Note: This site is an excellent source of information about Freemasonry. While every effort has been made to provide accurate and up-to-date information about Masonic Ritual, please remember that a website is not a substitute for your jurisdiction’s Standard Work or Approved Ritual.
Samuel Lloyd Kinsey
Masonic Ritual – Knocking Three Times Symbolic Significance

Masonic Ritual – Knocking Three Times Symbolic Significance

MASONIC RITUAL

The Ritual – Symbolic Significance

 

MASONIC RITUAL EXPLAINED BY THE CHAIRMAN OF THE CUSTODIANS OF THE WORK

Knocking Three Times

What is the symbolic significance of knocking three times?

In the Grand Lodge of New York,

Other than the meanings ascribed in the Lecture of Reasons and the Fellowcraft and Master Mason Lectures of Forms and Ceremonies in the Standard Work and Lectures of the Grand Lodge of New York, there is no particular significance ascribed in our working, although other Ritual workings may impute some symbolic association. Some extended Degree systems explain a symbolism in connection with the number of knocks and/or manner of knocking, but it is always important to bear in mind that these rites expand on what is already set forth in the three Craft Degrees and, while any explanations they provide have significance within the Degree systems from which they arise, meanings ascribed in extended Degree systems have no bearing on the content and meaning of Craft Rituals and customs within the context of a Symbolic Lodge.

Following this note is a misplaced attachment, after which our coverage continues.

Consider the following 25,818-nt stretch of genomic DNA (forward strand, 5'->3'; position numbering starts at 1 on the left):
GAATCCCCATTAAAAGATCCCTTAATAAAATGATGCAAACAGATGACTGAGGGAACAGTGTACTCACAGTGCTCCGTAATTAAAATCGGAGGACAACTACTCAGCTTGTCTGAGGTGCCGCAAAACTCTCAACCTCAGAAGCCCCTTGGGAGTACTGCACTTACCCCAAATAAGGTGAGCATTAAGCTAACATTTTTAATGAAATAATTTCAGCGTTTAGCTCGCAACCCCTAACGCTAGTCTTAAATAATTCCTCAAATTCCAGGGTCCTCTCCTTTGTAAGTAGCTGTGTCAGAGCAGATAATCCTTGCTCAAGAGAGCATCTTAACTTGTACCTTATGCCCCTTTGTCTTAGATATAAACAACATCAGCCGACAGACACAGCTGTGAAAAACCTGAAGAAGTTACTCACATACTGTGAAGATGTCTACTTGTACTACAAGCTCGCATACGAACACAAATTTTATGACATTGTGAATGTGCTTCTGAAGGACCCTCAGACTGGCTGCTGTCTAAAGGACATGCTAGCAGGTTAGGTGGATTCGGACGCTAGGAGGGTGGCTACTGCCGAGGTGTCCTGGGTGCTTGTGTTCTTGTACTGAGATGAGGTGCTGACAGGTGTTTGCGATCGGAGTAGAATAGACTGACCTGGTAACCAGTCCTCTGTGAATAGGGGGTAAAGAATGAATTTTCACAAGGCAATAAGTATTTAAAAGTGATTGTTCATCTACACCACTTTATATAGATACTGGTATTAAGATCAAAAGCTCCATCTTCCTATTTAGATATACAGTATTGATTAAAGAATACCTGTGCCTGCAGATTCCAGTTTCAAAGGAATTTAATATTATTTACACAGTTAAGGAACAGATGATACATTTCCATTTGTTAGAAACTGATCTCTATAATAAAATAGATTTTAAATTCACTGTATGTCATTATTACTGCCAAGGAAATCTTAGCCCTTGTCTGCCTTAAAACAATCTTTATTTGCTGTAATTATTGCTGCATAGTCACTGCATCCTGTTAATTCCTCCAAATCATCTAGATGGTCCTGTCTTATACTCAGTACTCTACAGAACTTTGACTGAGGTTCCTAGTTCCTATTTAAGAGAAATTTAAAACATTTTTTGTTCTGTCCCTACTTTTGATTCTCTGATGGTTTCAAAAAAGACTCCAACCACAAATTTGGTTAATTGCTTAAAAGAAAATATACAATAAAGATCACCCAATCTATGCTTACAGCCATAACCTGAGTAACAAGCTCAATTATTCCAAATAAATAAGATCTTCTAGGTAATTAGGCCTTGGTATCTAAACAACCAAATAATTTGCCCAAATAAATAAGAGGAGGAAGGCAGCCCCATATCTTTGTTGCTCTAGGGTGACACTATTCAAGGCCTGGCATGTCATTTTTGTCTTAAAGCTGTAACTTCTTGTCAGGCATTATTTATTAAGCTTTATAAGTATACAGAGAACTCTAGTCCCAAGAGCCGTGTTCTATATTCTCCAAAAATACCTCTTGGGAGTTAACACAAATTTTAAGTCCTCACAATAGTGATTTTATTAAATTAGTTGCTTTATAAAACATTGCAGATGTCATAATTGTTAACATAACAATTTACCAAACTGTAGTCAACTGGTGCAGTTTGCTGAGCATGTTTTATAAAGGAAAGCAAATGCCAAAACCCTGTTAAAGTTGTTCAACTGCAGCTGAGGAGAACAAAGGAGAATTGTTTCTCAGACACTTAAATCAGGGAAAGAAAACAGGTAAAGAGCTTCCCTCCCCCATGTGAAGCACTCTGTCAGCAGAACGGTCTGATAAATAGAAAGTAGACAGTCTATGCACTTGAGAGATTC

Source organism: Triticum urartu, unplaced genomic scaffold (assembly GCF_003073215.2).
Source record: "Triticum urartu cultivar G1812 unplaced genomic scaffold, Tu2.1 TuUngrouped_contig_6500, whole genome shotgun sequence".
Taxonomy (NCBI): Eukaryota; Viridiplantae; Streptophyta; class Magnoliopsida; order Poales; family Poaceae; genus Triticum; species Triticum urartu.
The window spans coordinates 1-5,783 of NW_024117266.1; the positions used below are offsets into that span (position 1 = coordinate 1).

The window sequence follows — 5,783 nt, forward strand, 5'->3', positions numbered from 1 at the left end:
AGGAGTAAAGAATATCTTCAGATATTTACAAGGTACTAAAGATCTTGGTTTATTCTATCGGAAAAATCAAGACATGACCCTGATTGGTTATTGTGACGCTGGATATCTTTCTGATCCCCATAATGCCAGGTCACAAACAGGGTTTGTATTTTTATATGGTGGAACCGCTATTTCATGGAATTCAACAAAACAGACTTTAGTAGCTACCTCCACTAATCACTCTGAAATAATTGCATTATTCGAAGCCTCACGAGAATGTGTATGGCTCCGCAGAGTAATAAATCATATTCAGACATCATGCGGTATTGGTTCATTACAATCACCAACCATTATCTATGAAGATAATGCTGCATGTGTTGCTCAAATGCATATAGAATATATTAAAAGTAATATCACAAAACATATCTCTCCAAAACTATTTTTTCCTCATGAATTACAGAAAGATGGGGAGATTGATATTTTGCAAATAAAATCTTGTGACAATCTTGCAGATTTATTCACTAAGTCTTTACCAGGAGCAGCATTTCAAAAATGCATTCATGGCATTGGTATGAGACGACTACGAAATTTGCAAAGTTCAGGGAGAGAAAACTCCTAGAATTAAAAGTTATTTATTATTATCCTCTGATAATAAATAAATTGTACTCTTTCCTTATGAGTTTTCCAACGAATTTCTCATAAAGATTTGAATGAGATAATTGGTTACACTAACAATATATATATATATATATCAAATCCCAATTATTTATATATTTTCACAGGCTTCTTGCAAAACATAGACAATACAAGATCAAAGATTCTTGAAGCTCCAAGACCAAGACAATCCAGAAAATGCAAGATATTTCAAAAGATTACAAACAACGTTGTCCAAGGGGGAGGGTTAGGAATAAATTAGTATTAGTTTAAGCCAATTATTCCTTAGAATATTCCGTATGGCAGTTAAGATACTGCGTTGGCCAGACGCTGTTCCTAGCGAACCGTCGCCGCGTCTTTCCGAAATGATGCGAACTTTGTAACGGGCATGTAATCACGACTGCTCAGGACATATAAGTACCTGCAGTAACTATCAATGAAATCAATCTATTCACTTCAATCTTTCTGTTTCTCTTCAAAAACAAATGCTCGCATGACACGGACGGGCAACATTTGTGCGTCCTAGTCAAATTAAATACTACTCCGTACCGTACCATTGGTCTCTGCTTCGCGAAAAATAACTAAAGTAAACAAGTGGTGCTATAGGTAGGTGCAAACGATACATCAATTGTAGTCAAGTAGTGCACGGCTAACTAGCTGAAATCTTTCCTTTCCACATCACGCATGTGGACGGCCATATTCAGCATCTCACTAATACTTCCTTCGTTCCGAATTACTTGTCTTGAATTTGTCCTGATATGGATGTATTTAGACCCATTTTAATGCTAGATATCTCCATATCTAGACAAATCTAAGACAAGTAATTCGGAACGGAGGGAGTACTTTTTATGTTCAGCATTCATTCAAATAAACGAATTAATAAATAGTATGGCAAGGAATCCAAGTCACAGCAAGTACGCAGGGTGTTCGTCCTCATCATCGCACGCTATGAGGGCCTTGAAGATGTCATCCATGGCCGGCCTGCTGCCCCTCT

The answers provided here reflect GLNY customs, rules, and ritual. We welcome discussion about how these may differ in your jurisdiction.

Response provided by RW Samuel Lloyd Kinsey
Chairman, Custodians of the Work, Grand Lodge of New York

Note: This site is an excellent source of information about Freemasonry. While every effort has been made to provide accurate and up-to-date information about Masonic Ritual, please remember that a website is not a substitute for your jurisdiction’s Standard Work or Approved Ritual.
Samuel Lloyd Kinsey
Masonic Ritual – Seeking Admittance

Masonic Ritual – Seeking Admittance

MASONIC RITUAL

The Ritual – Seeking Admittance

 

MASONIC RITUAL EXPLAINED BY THE CHAIRMAN OF THE CUSTODIANS OF THE WORK

Knocking Three Times

Why do we knock three times on the inner or outer door when seeking admittance?

In the Grand Lodge of New York,